Neither the Flathead County commissioners nor the Flathead City-County Board of Health have enacted mask requirements for the rest of the county. Two of the three commissioners have said they support another bill in the Montana House that would give elected officials the power to change or shoot down emergency rules adopted by health boards.

IN INTERVIEWS Tuesday, Whitefish City Council member Steve Qunell and Flathead County Health Officer Joe Russell each said state lawmakers should not tamper with local governments' ability to establish and enforce public-health measures.

"The Legislature seems to be doing everything they can to click off control measures that are doing good, and I just don't get it," Russell said.

Qunell said he believes Hinkle's bill has more to do with politics than public health.

"The governor said we need to take personal responsibility in place of mandates," Qunell said. "But what we've seen with 'personal responsibility' is that people aren't taking personal responsibility to make sure other people remain safe. And that's concerning."

Numerous Montana business owners testified in favor of the bill on Feb. 2, including Doug White, whose casino and mercantile business near Bigfork was sued by the Bullock administration for allegedly flouting the governor's mask directive. White said his employees, including his daughter, had been threatened and harassed when they asked customers to put on masks, and it's unfair for the state to put businesses in that position.

In an interview Monday, Hinkle noted most employees of small businesses "aren't trained for conflict resolution."

Qunell said that leaves few options for dealing with the pandemic. If businesses can't be asked to uphold mask requirements, "then let's have the state do it," he said. "I mean, put the onus on the state to enforce it. We would welcome that, and I'm sure every business would, too."

ONLY TWO people testified against the bill on Feb. 2, including Jim Murphy, who oversees the communicable-disease bureau of the Montana Department of Public Health and Human Services.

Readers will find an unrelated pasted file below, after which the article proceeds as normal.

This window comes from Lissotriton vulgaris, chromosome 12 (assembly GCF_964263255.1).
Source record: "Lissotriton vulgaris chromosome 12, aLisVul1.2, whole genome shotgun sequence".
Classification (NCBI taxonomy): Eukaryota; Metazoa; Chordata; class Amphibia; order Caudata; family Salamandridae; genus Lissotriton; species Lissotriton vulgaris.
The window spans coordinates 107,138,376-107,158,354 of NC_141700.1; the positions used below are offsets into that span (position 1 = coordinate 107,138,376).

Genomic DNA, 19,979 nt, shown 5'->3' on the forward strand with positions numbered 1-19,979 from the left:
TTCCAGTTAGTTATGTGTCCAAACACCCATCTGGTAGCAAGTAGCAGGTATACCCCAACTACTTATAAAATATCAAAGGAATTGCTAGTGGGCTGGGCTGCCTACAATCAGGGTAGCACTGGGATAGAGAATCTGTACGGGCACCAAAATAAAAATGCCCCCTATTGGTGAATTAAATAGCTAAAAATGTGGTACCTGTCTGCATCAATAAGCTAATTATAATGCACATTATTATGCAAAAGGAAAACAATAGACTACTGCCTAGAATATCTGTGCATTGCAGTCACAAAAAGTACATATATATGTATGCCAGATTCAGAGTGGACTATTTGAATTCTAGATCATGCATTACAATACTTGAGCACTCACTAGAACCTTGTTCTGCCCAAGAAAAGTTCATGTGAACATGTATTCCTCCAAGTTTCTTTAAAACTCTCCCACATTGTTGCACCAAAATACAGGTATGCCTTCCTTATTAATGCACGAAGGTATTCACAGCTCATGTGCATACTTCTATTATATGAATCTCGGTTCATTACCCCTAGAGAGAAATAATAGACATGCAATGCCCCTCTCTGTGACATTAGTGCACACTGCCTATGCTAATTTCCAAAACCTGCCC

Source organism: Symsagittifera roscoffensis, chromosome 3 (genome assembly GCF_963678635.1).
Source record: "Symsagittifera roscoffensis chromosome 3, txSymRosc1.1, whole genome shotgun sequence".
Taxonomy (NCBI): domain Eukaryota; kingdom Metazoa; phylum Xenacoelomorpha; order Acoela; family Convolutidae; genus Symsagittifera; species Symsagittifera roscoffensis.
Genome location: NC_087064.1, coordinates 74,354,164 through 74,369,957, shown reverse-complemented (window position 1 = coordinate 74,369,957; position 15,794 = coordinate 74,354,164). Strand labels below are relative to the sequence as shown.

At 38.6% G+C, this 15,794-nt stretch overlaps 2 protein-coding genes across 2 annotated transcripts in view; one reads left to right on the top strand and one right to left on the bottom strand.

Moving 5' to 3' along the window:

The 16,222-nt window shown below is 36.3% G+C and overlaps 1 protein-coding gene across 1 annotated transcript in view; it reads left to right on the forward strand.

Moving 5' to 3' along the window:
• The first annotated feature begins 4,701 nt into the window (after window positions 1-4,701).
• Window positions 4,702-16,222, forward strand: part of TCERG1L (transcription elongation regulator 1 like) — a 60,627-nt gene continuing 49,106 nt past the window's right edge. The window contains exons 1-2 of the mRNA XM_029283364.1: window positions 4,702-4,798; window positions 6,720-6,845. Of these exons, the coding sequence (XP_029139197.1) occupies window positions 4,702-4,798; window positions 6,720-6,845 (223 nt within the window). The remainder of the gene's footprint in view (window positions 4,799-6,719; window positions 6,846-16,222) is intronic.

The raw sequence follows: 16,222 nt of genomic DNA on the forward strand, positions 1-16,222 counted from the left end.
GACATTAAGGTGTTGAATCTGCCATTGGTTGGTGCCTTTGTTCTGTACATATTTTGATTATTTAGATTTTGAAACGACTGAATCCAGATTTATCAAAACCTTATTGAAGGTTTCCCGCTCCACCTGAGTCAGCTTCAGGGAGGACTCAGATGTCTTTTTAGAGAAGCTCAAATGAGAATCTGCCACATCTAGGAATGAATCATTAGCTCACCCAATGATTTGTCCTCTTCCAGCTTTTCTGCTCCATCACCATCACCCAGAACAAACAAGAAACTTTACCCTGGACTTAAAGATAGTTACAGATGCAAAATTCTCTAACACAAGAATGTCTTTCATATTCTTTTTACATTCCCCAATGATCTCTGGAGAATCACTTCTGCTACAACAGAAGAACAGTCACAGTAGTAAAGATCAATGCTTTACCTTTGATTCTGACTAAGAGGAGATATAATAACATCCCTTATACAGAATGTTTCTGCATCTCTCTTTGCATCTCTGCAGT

"Some of the language is very broad and implies that little action could be taken to address a very valid health concern," Murphy said.

As an example, Murphy noted state law gives local governments authority to license and regulate tattoo parlors. The bill, he said, could hinder their ability to enforce health regulations that have nothing to do with COVID-19.

"If a health concern was identified in such a setting that posed a risk to clients, it is unclear whether the local authorities would be able to require actions to be taken to resolve the issue, with the way this bill is written," he said.

Tim Burton, director of the Montana League of Cities and Towns, which represents all 127 of the state's incorporated municipalities, also testified against the bill, saying it wouldn't be appropriate to overhaul long-standing public health laws while the pandemic is in full swing.

"I don't think now is the time to reinvent our public health system, in the middle of a pandemic," Burton said. "I think that we can get through the pandemic, understanding the economic impacts that it's had and is having, and that an after-disaster assessment, where we can sit down and thoroughly review what worked and what didn't work, is a better practice."